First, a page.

September arrives in the aftermath of the historic flooding in Houston left behind by Hurricane Harvey. This month’s market watch looks at the record-setting hurricane’s impact on oil refineries and their operations even as Hurricane Irma — a potentially even more devastating hurricane — makes its first landfall in the Caribbean. In addition to the energy-related effects of this natural disaster, this edition also covers the potential market impacts of International Peace Day, the Autumnal Equinox, and OPEC’s meeting later this month.
September 13 – EIA Petroleum Status Report
Hurricane Harvey has directly impacted crude and product fundamentals more than virtually any other aspect of the economy. That’s largely due to the significant concentration of refinery operations in and around Houston. At the peak, estimates suggested nearly 4.5 million barrels per day of refining capacity was offline – a number that equates to roughly 25% of total US operations and 5% of global refining power.
In the initial aftermath, those outages caused gasoline and diesel prices to surge, while the lack of refinery demand actually caused oil prices to fall. That general trading pattern makes sense, but it’s difficult to quantify the exact impact in the initial aftermath. That effort should become a bit clearer later this month as EIA (Energy Information Administration) provides the usual weekly round of inventory numbers. The report on the 13th should give the clearest picture yet of Harvey’s actual supply impact.
September 21 – International Peace Day
Established by the United Nations in 1981, International Peace Day doesn’t directly impact energy markets any more than it guarantees conditions of world peace. It does, however, offer an opportunity for reflection. Around the world, energy is almost always inextricable from geopolitical conflict. Today’s oil market often trades based off of tensions in countries such as Venezuela, Libya, and Nigeria.
In the world of natural gas, European relations with Russia have complicated plans to increase Russia’s capacity to export gas to Germany and other European markets. This arose in response to Russia’s annexation of Crimea. Most recently, US/North Korea tension has triggered a rise in overall market volatility. (Reduced risk appetite typically proves bearish for energy commodities.) Conflicts might move the market change over time, but the risk that geopolitical conflict presents for energy markets isn’t going away anytime soon.
September 22 – Autumnal Equinox
For most, the autumnal equinox is nothing more than the official end of summer and the start of fall. For the natural gas market, though, it takes on a bit more importance as it signals a final stretch for US natural gas producers to send more gas into storage ahead of the winter heating demand surge. In recent years, storage levels have been especially high heading into the winter withdrawal season. These levels play a major role in capping natural gas prices while also adding pressure to electricity prices in most regions.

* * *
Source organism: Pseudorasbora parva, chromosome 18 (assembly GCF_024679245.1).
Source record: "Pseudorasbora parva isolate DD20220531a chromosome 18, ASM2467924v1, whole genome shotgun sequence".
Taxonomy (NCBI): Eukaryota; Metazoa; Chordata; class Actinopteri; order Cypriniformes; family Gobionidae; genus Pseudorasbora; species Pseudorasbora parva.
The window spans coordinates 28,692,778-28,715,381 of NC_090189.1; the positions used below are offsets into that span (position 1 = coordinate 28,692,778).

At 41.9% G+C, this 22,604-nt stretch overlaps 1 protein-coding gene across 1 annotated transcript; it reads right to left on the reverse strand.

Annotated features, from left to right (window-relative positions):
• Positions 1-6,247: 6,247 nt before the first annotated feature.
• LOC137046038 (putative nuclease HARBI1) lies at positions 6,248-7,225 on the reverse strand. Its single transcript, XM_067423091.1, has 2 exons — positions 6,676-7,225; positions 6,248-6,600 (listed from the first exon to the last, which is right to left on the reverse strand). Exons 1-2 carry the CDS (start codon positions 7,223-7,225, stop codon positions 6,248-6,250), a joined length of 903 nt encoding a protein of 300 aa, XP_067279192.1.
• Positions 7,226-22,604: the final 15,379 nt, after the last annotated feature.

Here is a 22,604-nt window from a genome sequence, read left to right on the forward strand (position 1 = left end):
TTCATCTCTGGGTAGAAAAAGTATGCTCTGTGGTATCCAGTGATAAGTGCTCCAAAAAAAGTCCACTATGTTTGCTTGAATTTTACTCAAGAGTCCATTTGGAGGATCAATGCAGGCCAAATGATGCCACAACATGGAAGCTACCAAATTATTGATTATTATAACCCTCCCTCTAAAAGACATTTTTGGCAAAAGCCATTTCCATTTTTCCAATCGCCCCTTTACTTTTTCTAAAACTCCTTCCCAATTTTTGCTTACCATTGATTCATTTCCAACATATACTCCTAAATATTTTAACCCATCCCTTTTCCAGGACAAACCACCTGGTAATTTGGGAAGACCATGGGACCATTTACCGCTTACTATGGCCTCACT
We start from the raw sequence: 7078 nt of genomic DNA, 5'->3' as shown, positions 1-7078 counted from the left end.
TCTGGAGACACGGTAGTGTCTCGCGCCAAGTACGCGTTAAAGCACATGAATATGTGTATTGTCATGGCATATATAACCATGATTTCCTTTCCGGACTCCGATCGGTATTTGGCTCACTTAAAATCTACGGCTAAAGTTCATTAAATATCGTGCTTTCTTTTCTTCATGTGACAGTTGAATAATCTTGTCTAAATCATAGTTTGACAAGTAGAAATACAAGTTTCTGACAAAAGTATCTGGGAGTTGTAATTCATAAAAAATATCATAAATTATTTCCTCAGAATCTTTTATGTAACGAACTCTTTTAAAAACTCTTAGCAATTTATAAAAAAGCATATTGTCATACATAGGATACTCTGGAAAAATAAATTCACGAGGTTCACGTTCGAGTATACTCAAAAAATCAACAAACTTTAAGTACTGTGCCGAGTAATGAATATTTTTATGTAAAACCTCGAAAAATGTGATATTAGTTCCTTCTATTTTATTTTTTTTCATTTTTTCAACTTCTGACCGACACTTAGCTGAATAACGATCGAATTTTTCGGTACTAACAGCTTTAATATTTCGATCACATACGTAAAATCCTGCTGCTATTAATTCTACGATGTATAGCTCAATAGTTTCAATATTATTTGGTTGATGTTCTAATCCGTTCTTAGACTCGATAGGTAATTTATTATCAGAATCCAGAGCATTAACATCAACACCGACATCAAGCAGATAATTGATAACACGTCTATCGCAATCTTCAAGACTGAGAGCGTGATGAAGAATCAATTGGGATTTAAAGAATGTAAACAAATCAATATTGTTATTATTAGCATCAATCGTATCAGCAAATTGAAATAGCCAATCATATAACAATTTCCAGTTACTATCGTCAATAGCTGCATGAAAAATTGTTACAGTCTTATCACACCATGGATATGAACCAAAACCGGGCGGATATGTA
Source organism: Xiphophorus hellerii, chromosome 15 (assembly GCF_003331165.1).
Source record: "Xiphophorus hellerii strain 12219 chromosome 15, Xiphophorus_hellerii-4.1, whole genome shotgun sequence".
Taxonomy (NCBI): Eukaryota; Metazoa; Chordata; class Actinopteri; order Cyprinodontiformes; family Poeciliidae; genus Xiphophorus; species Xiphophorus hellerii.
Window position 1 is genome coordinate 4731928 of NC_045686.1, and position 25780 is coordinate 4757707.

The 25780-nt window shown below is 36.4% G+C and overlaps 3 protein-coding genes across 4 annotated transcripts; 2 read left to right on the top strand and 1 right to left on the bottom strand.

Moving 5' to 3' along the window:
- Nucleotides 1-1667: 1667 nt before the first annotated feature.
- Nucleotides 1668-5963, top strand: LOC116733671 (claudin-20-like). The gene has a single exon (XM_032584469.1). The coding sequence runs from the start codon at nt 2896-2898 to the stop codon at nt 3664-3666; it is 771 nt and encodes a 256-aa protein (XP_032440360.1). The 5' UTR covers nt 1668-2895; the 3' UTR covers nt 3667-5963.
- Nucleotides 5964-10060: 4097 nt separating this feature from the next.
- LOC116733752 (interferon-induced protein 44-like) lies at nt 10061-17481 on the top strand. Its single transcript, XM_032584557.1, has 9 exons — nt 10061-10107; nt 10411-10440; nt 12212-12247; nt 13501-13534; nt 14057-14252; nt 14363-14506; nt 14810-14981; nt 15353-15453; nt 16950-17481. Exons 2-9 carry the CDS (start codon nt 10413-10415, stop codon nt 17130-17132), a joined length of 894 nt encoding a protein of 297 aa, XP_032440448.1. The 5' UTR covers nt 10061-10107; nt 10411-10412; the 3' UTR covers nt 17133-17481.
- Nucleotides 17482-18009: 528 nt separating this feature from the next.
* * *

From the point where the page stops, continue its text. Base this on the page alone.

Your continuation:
This year, inventories have been pulled back in line with seasonal averages as more gas has instead been exported to foreign markets through pipelines and LNG (Liquid Natural Gas) tankers. The current market is far from undersupplied, but it does suggest that strong builds during the first few weeks of fall will be important if the market hopes to limit price upside ahead of the winter transition.
September 22 – OPEC Committee Meeting
Amid its ongoing production deal, OPEC (Organization of the Petroleum Exporting Countries) has a number of meetings, most of which come and go without too much market impact. The problem OPEC has faced of late is that its lack of market impact has come to characterize its entire production deal. As such, benchmark oil prices still trade near their relatively low pre-deal levels as US shale has boosted output to counter OPEC’s cuts. That’s left OPEC in a bit of a quandary:
- If it cuts production further it may allow US shale producers to seize greater market share.
- If it boosts output to force shale back out, it risks crashing market prices and squeezing national budgets even further.
Given the relatively low appeal of those two primary paths, it makes sense that OPEC has decided to use its September meeting to bring in option C: convincing Nigeria and Libya to start pulling their weight.
Since the deal was first approved, Libya and Nigeria were exempt from any cut requirements as conflict in those countries had already limited output. In recent months, however, both countries (particularly Libya) have enjoyed a resurgence in total production figures with Libya’s gains offsetting a large portion of OPEC cuts. That has Saudi Arabia and others eager to bring the countries under the deal’s umbrella despite continued risk of conflict and disruptions.
If all goes according to plan, September’s meeting will result in every OPEC member working under a defined production cap for the first time since the current deal went into effect. This would be a bullish development for crude and product prices.
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